Jeddah's new airport welcomes first commercial flight

The new airport is a major milestone for Saudi Arabia and will help meet the goals of Vision 2030 to support and drive the Kingdom’s economic development.
Updated 29 May 2018
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Jeddah's new airport welcomes first commercial flight

  • The airport’s “soft launch” will be completed in four phases to ensure it is fully functional and employees are fully trained ahead of the facility’s official opening early next year
  • Additional gates will open in line with the growth in capacity, with a focus on passenger security and safety

The first commercial flight to land at the new King Abdul Aziz International Airport in Jeddah has signaled a major milestone for the facility, due to open early next year.

Operations are being phased in at the airport, with the commercial flight welcomed by a General Authority of Civil Aviation (GACA) senior management team on Tuesday.

The airport’s “soft launch” will be completed in four phases to ensure it is fully functional and employees are fully trained ahead of the facility’s official opening early next year.

When it opens the airport will operate 46 gates, but during the soft launch a limited number of flights will be managed through six gates. 

Additional gates will open in line with the growth in capacity, with a focus on passenger security and safety. 

The GACA’s approach is designed to avoid issues faced by other international airports that opened for operations before they were ready.

Abdulhakim bin Muhammad Al-Tamimi, GACA’s president, said: “The new airport is a major milestone for Saudi Arabia and will help meet the goals of Vision 2030 to support and drive the Kingdom’s economic development. The airport provides a platform that will allow the Kingdom to play a greater role as a regional hub for transport and logistics services, and support the growing number of pilgrims to the Two Holy Mosques.”

Referring to the phasing in of operations, Al-Tamimi said this was a responsible approach adopted by most major infrastructure projects in the world.

“Delivering world-class security, safety and customer experience for all our passengers is at the heart of the vision of new GACA and we will achieve this by testing facilities in a controlled and disciplined manner.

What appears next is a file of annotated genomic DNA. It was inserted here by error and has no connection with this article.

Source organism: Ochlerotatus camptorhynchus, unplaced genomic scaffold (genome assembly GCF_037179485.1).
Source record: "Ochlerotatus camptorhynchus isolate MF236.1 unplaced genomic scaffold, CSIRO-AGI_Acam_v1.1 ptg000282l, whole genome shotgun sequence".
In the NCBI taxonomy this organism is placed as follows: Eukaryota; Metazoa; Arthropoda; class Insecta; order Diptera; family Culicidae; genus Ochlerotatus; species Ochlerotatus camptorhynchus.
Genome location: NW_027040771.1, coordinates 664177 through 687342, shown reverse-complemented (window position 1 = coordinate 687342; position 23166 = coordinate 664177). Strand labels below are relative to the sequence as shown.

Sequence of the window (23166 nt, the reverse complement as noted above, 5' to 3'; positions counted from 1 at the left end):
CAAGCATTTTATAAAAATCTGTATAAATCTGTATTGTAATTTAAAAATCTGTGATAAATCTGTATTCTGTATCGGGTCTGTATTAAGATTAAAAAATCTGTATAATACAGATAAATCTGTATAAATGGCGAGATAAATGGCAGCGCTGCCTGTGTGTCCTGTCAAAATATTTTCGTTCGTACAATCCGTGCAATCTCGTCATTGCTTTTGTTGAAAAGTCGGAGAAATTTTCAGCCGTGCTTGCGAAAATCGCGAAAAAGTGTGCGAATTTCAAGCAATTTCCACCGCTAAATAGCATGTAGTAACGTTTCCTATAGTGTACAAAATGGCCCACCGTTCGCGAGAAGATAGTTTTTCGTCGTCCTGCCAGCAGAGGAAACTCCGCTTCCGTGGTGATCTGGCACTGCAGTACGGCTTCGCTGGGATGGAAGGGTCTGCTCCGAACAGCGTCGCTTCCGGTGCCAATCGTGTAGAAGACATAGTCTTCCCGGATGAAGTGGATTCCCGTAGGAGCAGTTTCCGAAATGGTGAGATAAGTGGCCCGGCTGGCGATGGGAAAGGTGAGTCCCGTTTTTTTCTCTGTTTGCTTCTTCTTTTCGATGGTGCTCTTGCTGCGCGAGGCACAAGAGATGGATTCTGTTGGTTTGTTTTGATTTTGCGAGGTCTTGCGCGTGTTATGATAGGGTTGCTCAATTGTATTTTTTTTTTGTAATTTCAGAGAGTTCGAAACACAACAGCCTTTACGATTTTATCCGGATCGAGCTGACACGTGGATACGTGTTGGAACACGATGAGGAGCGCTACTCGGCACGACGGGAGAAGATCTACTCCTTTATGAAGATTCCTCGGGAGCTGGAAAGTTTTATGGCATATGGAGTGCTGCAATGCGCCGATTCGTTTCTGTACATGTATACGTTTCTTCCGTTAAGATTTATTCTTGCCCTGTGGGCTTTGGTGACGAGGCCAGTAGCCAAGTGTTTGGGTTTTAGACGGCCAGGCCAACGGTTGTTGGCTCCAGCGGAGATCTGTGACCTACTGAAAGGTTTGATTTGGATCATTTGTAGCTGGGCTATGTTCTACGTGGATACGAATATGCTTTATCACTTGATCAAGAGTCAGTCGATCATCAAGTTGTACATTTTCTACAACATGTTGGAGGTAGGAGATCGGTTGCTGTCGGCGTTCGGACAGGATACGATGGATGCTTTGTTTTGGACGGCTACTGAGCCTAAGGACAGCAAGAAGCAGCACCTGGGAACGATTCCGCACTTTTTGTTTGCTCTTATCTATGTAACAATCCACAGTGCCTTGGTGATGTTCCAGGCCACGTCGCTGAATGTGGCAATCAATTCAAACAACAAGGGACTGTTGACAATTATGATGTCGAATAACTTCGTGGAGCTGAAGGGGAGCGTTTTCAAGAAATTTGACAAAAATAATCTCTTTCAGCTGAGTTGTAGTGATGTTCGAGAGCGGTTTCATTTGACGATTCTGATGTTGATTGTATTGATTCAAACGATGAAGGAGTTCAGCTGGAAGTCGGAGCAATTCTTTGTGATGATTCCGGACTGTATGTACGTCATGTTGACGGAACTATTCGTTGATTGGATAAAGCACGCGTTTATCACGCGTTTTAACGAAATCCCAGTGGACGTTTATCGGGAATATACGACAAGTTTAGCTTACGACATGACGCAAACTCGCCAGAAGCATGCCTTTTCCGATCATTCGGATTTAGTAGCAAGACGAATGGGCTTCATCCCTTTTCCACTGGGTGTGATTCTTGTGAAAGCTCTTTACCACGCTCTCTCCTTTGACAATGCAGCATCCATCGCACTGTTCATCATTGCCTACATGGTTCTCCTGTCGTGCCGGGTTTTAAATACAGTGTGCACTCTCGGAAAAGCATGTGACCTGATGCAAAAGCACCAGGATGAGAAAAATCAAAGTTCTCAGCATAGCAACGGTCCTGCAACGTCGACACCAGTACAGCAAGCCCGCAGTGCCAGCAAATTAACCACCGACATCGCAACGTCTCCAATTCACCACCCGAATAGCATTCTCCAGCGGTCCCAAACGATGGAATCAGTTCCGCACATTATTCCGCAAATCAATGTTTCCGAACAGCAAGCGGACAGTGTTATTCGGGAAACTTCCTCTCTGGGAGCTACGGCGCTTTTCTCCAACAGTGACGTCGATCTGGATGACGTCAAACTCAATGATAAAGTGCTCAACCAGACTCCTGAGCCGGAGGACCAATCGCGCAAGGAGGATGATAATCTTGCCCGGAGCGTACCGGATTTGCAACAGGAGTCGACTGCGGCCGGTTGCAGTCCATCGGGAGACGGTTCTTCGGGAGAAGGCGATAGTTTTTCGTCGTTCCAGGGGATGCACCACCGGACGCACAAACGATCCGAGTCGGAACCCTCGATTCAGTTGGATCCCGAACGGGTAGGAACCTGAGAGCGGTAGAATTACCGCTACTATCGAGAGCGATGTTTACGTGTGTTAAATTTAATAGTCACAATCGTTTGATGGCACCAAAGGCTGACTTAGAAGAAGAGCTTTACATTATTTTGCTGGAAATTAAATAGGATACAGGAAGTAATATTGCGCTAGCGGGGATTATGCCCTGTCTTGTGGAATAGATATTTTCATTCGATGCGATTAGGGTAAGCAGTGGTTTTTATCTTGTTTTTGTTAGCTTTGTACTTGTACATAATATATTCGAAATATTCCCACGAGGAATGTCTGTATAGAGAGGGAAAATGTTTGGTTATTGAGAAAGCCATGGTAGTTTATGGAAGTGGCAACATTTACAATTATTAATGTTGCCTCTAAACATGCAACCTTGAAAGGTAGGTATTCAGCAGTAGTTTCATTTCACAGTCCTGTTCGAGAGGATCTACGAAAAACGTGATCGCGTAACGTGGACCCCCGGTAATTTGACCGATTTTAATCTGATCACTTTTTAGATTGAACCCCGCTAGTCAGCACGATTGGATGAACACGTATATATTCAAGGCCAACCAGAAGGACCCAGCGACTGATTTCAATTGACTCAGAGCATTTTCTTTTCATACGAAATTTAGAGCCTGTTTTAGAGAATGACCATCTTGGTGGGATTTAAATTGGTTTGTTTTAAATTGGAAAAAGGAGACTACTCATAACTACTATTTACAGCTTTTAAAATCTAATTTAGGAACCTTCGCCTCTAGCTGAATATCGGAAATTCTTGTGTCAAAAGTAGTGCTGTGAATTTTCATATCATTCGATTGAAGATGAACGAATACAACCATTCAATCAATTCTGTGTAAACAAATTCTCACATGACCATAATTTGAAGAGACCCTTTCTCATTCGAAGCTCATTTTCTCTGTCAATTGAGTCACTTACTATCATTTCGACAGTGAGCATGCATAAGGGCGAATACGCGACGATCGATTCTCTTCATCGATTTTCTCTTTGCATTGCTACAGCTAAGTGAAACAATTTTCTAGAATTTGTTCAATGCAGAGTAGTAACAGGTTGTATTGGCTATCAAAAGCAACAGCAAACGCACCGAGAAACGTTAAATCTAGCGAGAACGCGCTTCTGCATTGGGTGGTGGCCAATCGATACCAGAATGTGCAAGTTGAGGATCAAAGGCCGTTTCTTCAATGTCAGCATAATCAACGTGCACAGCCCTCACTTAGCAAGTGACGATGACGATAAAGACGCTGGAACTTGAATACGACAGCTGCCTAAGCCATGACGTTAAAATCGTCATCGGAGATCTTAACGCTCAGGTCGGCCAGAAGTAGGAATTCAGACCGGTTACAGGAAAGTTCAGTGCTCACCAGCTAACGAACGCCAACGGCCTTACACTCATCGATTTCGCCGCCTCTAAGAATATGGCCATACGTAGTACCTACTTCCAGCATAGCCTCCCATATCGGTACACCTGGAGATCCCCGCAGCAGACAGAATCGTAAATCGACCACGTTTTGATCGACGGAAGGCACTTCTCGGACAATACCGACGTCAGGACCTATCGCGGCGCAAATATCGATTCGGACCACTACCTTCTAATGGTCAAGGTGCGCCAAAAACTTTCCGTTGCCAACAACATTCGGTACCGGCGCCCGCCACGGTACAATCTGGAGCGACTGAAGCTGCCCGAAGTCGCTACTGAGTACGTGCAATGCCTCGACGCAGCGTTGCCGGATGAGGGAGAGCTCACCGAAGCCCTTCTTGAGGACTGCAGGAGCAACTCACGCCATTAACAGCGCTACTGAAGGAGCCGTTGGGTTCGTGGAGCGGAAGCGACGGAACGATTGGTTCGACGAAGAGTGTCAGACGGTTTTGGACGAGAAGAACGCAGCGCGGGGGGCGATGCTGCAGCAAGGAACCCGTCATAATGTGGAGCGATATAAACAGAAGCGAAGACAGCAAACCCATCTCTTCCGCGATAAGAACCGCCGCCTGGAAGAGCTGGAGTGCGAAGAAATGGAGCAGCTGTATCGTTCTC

“Our measure of success is not to have everything running perfectly on day one but to ensure that we are prepared for the full operational launch in 2019,” he said.

Al-Tamimi expressed his gratitude to King Salman and Crown Prince Mohammed bin Salman for their support of the civil aviation sector and the new airport.

He also thanked Makkah Gov. Prince Khalid Al-Faisal and Makkah Deputy Gov. Prince Abdullah bin Bandar for their help in completing operational requirements at the airport.

The new airport will be a world-class resource and “a projection of the Kingdom’s ambitions to the world,” Al-Tamimi said. 


Investigation into alleged mistakes in Yemen find coalition forces acted properly

Updated 17 January 2019
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Investigation into alleged mistakes in Yemen find coalition forces acted properly

JEDDAH: The Joint Incident Assessment Team in Yemen (JIAT) has investigated four allegations made by international governmental and non-governmental organizations and media about mistakes made by coalition forces while carrying out military operations inside Yemen.
JIAT spokesman Mansour Al-Mansour said that the team concluded that the procedures followed by the coalition forces were proper and safe, taking into consideration the rules of engagement, international humanitarian law and the coalition’s own rules.
Team members visited a number of cities in Yemen, including Aden, Lahj and Khor Maksar, during the investigation and spoke to witnesses, victims and their families to gather evidence and establish the facts.
In one of the incidents that was investigated, coalition warship fired on and destroyed a craft in the waters off the Yemeni port of Al-Khokha in September. Al-Mansour said that after examining documents and evidence JIAT had concluded that an alliance ship was escorting and protecting a flotilla of three Saudi merchant ships when, in an area off the port of Al-Khokha, a boat was spotted approaching the convoy at a high speed from the direction of the Yemeni coast.
The escort ship followed the accepted rules of engagement by repeatedly warning the unidentified vessel, using loudspeakers, not to come any closer. When these went unheeded, warning shots were fired but the boat continued to approach.
“On reaching an area that represented a threat to the convoy, the protection ship tackled the boat according to the rules of engagement and targeted it, resulting in an explosion on the boat,” said Al-Mansour. “The protection ship continued escorting the convoy. After the escort task was completed, the protection ship returned to the site of the targeted boat to carry out a search-and-rescue operation for the crew of the target boat but no one was found.”